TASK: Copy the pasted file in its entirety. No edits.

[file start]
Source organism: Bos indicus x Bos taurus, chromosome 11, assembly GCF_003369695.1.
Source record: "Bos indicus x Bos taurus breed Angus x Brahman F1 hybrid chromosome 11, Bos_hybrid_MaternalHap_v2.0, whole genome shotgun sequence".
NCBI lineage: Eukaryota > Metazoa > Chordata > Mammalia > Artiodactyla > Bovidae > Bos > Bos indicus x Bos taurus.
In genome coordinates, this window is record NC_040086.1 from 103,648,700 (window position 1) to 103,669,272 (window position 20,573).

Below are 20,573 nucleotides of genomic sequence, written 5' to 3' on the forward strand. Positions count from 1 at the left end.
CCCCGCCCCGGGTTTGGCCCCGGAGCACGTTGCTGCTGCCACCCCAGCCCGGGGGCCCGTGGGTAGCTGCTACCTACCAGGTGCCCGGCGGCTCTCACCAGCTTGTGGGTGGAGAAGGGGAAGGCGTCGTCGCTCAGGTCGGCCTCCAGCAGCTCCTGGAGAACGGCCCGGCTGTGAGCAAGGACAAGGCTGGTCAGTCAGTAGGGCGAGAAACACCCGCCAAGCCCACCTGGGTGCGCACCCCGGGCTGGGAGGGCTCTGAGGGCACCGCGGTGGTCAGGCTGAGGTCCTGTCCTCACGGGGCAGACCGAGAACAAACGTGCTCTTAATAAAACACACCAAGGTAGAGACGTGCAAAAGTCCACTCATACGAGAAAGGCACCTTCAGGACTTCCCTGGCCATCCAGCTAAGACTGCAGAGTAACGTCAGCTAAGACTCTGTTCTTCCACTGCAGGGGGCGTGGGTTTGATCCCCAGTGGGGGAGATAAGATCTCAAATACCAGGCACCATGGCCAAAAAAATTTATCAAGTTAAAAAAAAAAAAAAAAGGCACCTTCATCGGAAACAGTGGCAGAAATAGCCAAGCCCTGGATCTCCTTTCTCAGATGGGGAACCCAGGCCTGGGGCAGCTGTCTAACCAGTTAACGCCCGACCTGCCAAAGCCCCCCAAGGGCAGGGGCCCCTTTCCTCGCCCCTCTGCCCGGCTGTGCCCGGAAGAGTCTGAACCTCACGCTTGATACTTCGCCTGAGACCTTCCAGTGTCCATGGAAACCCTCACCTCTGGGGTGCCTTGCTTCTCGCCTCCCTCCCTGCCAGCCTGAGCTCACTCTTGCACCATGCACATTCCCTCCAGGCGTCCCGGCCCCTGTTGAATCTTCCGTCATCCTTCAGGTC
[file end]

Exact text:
Source organism: Bos indicus x Bos taurus, chromosome 11, assembly GCF_003369695.1.
Source record: "Bos indicus x Bos taurus breed Angus x Brahman F1 hybrid chromosome 11, Bos_hybrid_MaternalHap_v2.0, whole genome shotgun sequence".
NCBI lineage: Eukaryota > Metazoa > Chordata > Mammalia > Artiodactyla > Bovidae > Bos > Bos indicus x Bos taurus.
In genome coordinates, this window is record NC_040086.1 from 103,648,700 (window position 1) to 103,669,272 (window position 20,573).

Below are 20,573 nucleotides of genomic sequence, written 5' to 3' on the forward strand. Positions count from 1 at the left end.
CCCCGCCCCGGGTTTGGCCCCGGAGCACGTTGCTGCTGCCACCCCAGCCCGGGGGCCCGTGGGTAGCTGCTACCTACCAGGTGCCCGGCGGCTCTCACCAGCTTGTGGGTGGAGAAGGGGAAGGCGTCGTCGCTCAGGTCGGCCTCCAGCAGCTCCTGGAGAACGGCCCGGCTGTGAGCAAGGACAAGGCTGGTCAGTCAGTAGGGCGAGAAACACCCGCCAAGCCCACCTGGGTGCGCACCCCGGGCTGGGAGGGCTCTGAGGGCACCGCGGTGGTCAGGCTGAGGTCCTGTCCTCACGGGGCAGACCGAGAACAAACGTGCTCTTAATAAAACACACCAAGGTAGAGACGTGCAAAAGTCCACTCATACGAGAAAGGCACCTTCAGGACTTCCCTGGCCATCCAGCTAAGACTGCAGAGTAACGTCAGCTAAGACTCTGTTCTTCCACTGCAGGGGGCGTGGGTTTGATCCCCAGTGGGGGAGATAAGATCTCAAATACCAGGCACCATGGCCAAAAAAATTTATCAAGTTAAAAAAAAAAAAAAAAGGCACCTTCATCGGAAACAGTGGCAGAAATAGCCAAGCCCTGGATCTCCTTTCTCAGATGGGGAACCCAGGCCTGGGGCAGCTGTCTAACCAGTTAACGCCCGACCTGCCAAAGCCCCCCAAGGGCAGGGGCCCCTTTCCTCGCCCCTCTGCCCGGCTGTGCCCGGAAGAGTCTGAACCTCACGCTTGATACTTCGCCTGAGACCTTCCAGTGTCCATGGAAACCCTCACCTCTGGGGTGCCTTGCTTCTCGCCTCCCTCCCTGCCAGCCTGAGCTCACTCTTGCACCATGCACATTCCCTCCAGGCGTCCCGGCCCCTGTTGAATCTTCCGTCATCCTTCAGGTC